News: Beyond 9-to-5: The health costs of unconventional work hours

Life @ Work

Beyond 9-to-5: The health costs of unconventional work hours

New findings reveal the long-term effects of nonstandard schedules on workers' health – could you be at risk?
Beyond 9-to-5: The health costs of unconventional work hours

Working outside of the usual 9-to-5 schedule might not be the best for people’s health, especially for young adults, according to new research.

In a study featured in the journal PLOS ONE, New York University researcher Wen-Jui Han sought to understand how nonstandard work schedules, or working outside the regular 9-to-5 workday, can negatively affect the health and well-being of workers.

Using a life-course approach, Han was able to gain longer-term insights into how work schedule patterns throughout an individual’s working life impact their health, particularly when they reach middle age.

For her research, Han went over data from more than 7,000 people in the United States over 30 years old. This allowed her to see whether work patterns among younger adults can influence their sleep, physical health, and mental health when they reach age 50.

The results showed different work schedules for participants:

• 26% worked stable standard hours

• 35% worked mostly standard hours

• 17% started out working standard hours during their 20s but later transitioned to volatile work schedules (a combination of evening, night, and variable hours)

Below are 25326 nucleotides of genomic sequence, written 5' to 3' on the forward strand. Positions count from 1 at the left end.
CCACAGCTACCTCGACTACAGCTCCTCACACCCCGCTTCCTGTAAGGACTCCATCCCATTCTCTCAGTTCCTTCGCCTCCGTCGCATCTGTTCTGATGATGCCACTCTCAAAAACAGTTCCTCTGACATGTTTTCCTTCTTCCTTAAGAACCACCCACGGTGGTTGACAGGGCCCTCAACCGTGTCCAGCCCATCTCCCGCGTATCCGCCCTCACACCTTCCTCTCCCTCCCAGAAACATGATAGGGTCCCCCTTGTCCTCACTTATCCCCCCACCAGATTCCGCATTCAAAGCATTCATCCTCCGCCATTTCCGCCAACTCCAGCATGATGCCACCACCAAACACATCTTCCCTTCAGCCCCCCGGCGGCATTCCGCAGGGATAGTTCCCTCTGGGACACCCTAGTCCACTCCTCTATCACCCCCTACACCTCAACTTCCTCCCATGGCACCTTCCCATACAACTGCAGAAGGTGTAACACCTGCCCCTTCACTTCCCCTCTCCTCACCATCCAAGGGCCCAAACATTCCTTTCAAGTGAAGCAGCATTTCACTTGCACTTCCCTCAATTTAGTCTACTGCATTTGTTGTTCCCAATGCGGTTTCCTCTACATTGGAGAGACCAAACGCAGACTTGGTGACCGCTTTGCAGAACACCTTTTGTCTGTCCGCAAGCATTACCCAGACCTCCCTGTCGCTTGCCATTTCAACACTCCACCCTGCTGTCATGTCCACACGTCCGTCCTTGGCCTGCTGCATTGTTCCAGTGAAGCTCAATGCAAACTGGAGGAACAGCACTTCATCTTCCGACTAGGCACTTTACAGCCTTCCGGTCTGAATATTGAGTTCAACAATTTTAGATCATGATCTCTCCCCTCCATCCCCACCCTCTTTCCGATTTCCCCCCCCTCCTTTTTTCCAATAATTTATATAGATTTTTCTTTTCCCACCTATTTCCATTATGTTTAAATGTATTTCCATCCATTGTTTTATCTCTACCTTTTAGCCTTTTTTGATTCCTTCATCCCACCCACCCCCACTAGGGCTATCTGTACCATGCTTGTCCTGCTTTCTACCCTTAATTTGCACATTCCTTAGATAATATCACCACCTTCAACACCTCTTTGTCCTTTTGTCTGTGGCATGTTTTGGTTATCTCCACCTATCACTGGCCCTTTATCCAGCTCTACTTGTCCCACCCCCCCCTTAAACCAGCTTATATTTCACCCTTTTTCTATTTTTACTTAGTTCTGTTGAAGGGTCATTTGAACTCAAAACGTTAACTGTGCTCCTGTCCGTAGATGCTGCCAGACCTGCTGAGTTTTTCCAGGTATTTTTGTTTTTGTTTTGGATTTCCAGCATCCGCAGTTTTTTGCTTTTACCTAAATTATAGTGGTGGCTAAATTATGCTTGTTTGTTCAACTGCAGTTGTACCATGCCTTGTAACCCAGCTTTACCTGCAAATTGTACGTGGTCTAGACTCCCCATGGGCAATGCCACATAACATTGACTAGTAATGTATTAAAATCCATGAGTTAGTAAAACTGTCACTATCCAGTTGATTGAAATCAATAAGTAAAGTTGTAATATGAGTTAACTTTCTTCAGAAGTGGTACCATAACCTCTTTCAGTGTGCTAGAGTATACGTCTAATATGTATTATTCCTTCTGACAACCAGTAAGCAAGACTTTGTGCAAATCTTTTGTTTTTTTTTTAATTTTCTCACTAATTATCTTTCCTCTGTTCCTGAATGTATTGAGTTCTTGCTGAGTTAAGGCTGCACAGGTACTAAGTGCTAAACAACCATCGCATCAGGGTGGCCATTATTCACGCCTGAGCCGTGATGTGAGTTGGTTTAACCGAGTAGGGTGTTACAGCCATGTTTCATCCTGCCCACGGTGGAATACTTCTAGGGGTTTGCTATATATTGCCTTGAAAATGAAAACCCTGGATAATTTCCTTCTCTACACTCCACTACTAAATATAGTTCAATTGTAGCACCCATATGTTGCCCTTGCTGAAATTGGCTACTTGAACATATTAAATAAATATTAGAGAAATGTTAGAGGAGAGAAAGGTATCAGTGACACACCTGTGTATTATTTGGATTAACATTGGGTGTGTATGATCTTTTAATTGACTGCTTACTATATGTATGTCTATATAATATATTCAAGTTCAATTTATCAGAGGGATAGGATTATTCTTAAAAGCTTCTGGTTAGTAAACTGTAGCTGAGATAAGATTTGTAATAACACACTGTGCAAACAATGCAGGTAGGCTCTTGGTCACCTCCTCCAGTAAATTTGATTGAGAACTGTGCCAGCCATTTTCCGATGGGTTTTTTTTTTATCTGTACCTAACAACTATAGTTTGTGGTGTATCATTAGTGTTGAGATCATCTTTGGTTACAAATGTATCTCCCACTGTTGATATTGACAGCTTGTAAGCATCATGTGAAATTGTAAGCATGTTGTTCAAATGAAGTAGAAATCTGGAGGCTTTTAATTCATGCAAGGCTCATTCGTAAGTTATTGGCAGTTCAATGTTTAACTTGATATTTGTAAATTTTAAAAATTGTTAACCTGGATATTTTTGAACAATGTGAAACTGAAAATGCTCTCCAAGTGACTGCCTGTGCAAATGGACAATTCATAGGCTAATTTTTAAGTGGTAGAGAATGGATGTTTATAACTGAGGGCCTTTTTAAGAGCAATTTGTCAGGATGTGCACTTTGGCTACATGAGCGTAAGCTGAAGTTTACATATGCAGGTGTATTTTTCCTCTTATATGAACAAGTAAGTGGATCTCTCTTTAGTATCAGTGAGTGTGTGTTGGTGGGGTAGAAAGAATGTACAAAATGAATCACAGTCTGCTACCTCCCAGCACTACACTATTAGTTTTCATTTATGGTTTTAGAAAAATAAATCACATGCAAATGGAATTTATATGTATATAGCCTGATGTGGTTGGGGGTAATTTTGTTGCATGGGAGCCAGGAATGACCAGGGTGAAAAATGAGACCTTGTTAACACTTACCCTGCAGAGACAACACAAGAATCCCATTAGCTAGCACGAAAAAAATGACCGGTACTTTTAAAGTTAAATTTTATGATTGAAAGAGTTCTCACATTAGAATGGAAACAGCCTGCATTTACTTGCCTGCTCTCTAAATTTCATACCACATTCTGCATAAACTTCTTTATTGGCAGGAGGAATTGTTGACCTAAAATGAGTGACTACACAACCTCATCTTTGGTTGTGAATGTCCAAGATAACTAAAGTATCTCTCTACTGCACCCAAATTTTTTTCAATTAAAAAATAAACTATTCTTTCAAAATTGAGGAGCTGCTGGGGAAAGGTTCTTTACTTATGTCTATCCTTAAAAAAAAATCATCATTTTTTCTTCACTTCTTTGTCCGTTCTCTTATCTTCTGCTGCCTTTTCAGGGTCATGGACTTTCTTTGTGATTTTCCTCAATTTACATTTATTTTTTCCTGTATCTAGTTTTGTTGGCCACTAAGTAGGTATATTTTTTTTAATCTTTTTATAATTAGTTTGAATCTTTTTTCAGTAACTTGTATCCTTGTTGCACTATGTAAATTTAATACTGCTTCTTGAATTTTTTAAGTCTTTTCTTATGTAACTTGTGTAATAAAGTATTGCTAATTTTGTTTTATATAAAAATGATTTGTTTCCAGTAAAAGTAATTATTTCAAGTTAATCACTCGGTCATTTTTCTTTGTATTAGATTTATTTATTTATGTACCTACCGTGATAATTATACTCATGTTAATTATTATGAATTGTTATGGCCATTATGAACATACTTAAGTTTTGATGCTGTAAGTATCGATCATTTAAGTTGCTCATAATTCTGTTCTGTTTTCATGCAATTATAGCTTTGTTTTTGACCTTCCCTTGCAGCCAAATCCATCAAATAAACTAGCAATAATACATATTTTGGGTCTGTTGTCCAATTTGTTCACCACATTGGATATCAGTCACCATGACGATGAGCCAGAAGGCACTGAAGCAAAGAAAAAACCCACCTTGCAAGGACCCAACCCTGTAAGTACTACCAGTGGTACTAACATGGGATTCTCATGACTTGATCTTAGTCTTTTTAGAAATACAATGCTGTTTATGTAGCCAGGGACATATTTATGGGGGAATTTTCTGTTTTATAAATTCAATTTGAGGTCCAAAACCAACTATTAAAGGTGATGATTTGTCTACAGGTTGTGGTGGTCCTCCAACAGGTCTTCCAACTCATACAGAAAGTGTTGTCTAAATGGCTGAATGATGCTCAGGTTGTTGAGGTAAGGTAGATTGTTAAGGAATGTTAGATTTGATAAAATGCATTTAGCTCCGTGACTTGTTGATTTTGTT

• 12% initially worked standard hours then transitioned to variable hours

• 10% mostly did not work over the period

Health effects of volatile work patterns

Participants who had volatile work patterns were found to have slept less and had lower sleep quality compared to those who mostly worked the usual daytime hours through their career. Those with volatile work schedules were also more likely to experience depressive symptoms by the time they reach age 50.

Han found the most striking results among participants who worked stable hours at age 20 but then switched to more volatile work hours at age 30. This showed a more significant effect, which can be compared to those of people who only reached below high school level in their education.

In terms of race and gender-related trends, the study showed that Black Americans with volatile work patterns suffered more from poorer health compared to their peers. This highlights how some people may disproportionately bear the brunt of these negative effects for having worked volatile hours.

For Han, volatile work schedules are linked to poor sleep, physical fatigue, and emotional exhaustion. These effects can make people more susceptible to an unhealthy life.

The findings show that the positive and negative effects of work schedules on people’s health can accumulate over their lifetime. They also suggest that work patterns can contribute to health issues in workers.

“Work that is supposed to bring resources to help us sustain a decent life has now become a vulnerability to a healthy life due to the increasing precarity in our work arrangements in this increasingly unequal society,” Han said.

“People with vulnerable social positions (e.g., females, Blacks, low-education) disproportionately shoulder these health consequences.”

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Topics: Life @ Work, #Wellbeing

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